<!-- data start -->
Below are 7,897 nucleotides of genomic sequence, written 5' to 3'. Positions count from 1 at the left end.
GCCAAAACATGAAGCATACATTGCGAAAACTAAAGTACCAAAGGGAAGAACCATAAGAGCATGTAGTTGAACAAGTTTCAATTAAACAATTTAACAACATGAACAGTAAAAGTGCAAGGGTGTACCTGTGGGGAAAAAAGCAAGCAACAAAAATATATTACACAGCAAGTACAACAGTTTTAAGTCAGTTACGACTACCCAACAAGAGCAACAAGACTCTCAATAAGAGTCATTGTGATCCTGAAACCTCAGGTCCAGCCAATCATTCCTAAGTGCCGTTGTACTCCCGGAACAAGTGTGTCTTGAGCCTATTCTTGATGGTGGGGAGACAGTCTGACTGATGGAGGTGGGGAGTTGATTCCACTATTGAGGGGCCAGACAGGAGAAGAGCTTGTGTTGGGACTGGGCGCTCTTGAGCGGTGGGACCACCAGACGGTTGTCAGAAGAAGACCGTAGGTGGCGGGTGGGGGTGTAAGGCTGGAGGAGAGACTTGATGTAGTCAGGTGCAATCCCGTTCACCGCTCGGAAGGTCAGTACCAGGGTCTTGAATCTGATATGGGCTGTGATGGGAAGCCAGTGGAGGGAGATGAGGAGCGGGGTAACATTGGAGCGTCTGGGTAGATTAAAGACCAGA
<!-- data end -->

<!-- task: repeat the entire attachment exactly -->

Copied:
Below are 7,897 nucleotides of genomic sequence, written 5' to 3'. Positions count from 1 at the left end.
GCCAAAACATGAAGCATACATTGCGAAAACTAAAGTACCAAAGGGAAGAACCATAAGAGCATGTAGTTGAACAAGTTTCAATTAAACAATTTAACAACATGAACAGTAAAAGTGCAAGGGTGTACCTGTGGGGAAAAAAGCAAGCAACAAAAATATATTACACAGCAAGTACAACAGTTTTAAGTCAGTTACGACTACCCAACAAGAGCAACAAGACTCTCAATAAGAGTCATTGTGATCCTGAAACCTCAGGTCCAGCCAATCATTCCTAAGTGCCGTTGTACTCCCGGAACAAGTGTGTCTTGAGCCTATTCTTGATGGTGGGGAGACAGTCTGACTGATGGAGGTGGGGAGTTGATTCCACTATTGAGGGGCCAGACAGGAGAAGAGCTTGTGTTGGGACTGGGCGCTCTTGAGCGGTGGGACCACCAGACGGTTGTCAGAAGAAGACCGTAGGTGGCGGGTGGGGGTGTAAGGCTGGAGGAGAGACTTGATGTAGTCAGGTGCAATCCCGTTCACCGCTCGGAAGGTCAGTACCAGGGTCTTGAATCTGATATGGGCTGTGATGGGAAGCCAGTGGAGGGAGATGAGGAGCGGGGTAACATTGGAGCGTCTGGGTAGATTAAAGACCAGA